1. This is an appeal by the 1st defendant from a decree in a suit for setting aside a settlement deed and a will executed toy the plaintiff. The suit was instituted toy the next friend of the plaintiff. The plaintiff died since the filing of the appeal. The plaintiff was about 75 years of age at the time when fie executed these documents. He was a Havik Brahmin toy caste. He had married thrice, but had no children by his first two wives. The third wife is the 2nd defendant. She had two daughters Parameswarl Amma and Adlthiamma by him. The latter is the next friend of the plaintiff. Parames-wari Amma has 7 children, 5 males and 2 females; the 1st defendant is the eldest of them. Adlthlamma has two children, a son and a daughter. The husband of Adithiamma died sometime In 1937 and their children were very young at that time. The properties left by the husband could not be looked after by them. The plaintiff and his wife therefore stayed with Adlthlamma and her children at Madakatte from 1938 and looked after their affairs till 195W. In 1950 they shifted their residence to Fathur village 1. e. to Sodankur alter having constructed a house there and were residing there. The 1st defendant was residing with them since 1955 and was assisting the 2nd defendant as the plaintiff was sufferring from diabetes. The case of the plaintiff was that the 1st defendant by taking advantage of the weak condition of the plaintiff, got a will executed by him bequeathing almost all his properties to the 1st defendant. Plaintiff's further case was that in December, 1955, he was taken to Mangalore under the pretext of giving him medical treatment, and that while he was there, he was made to execute a settlement of his properties Ext. B 3, that he was unable to understand the nature and the contents of Ext. B 3 when he executed the same, that at the time he was unable to manage his affairs on account of his weak Intellect and old age, that his affairs were being managed by the 1st defendant and that he took undue advantage of his helpless position. Under the settlement, the bulk of the properties belonging to the plaintiff were given to the 1st defendant, the plaintiff reserving a life Interest for himself and making a provision for the maintenance of his wife, the 2nd defendant. The document was registered on 15-12-1955. The substantial ground on which the settlement was sought to be set aside was that the 1st defendant under the guise of assisting the 2nd defendant was really managing the affairs of the plaintiff; that the plaintiff on account of his illness became weak in mind and body and that ha was unable to understand and appreciate the nature of the documents he executed; that the settlement was executed under undue influence and on account of fraud of the first defendant; that the settlement did not disclose the true state of affairs; that the debts alleged to be due to the 1st defendant's father and his uncle and set out therein were not really due; that the debt actually due from the plaintiff under a promote executed in favour of the son of the next friend was omitted to be mentioned, that but for the undue influence and compulsion of the 1st defendant, the plaintiff would have given the properties to his two daughters and all their children and would not have given the 1st defendant the bulk of the properties; that the provisions in Ext. B 3 were unconscionable; and that the recital therein that the plaintiff's next friend was given large amounts in the past was false.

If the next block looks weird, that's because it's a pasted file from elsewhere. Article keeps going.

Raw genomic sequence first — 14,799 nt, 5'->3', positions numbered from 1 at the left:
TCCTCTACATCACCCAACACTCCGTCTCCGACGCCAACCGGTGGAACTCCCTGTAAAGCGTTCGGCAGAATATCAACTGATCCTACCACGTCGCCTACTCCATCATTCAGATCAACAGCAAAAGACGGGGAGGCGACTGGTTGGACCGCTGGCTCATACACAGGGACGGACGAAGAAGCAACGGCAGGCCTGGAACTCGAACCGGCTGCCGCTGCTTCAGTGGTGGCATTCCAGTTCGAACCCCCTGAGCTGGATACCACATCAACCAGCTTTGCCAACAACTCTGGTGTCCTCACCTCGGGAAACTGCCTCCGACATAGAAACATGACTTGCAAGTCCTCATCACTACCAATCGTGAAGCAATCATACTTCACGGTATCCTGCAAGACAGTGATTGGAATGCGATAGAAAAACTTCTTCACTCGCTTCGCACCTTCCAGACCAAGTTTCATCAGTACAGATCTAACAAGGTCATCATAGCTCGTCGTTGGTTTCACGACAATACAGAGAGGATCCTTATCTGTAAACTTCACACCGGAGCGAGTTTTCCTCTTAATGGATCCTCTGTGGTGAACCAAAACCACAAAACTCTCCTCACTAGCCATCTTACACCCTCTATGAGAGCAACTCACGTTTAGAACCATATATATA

2. The substantial contention of the 1st defendant was that he was not in a position to domlnata the will of the plaintiff, that the plaintiff, although he was suffering from diabetes was not of weak intellect, that he was able to manage his affairs and did not require the assistance of any person; he further contended that Adlthlamma and her son proved ungrateful to the plaintiff and that It was because of that they were excluded from his bounty in the settlement, that the plaintiff was taken to Mangalore for treatment as advised by Dr. K. F. Ganesan and not for the purpose of making him execute any document clandestinely, that while the plaintiff was in Mangalore he expressed his desire to execute a settlement, that on 13-1)2-1955 the settlement was executed and it was attested by two doctors and was registered by the Sub Registrar, that the allegation in the plaint that the doctors attested text. B 3 under the influence of the 1st defendant was false, that item No. 2 in the plaint A schedule which is a garden and in Bayar village was not the subject matter of the settlement deed, that the movable properties described in the B schedule were not included in the settlement, it was further contended that the document was executed by the plaintiff voluntarily of his own free-will and judgment and that it was not liable to be set aside on any of the grounds mentioned in the plaint.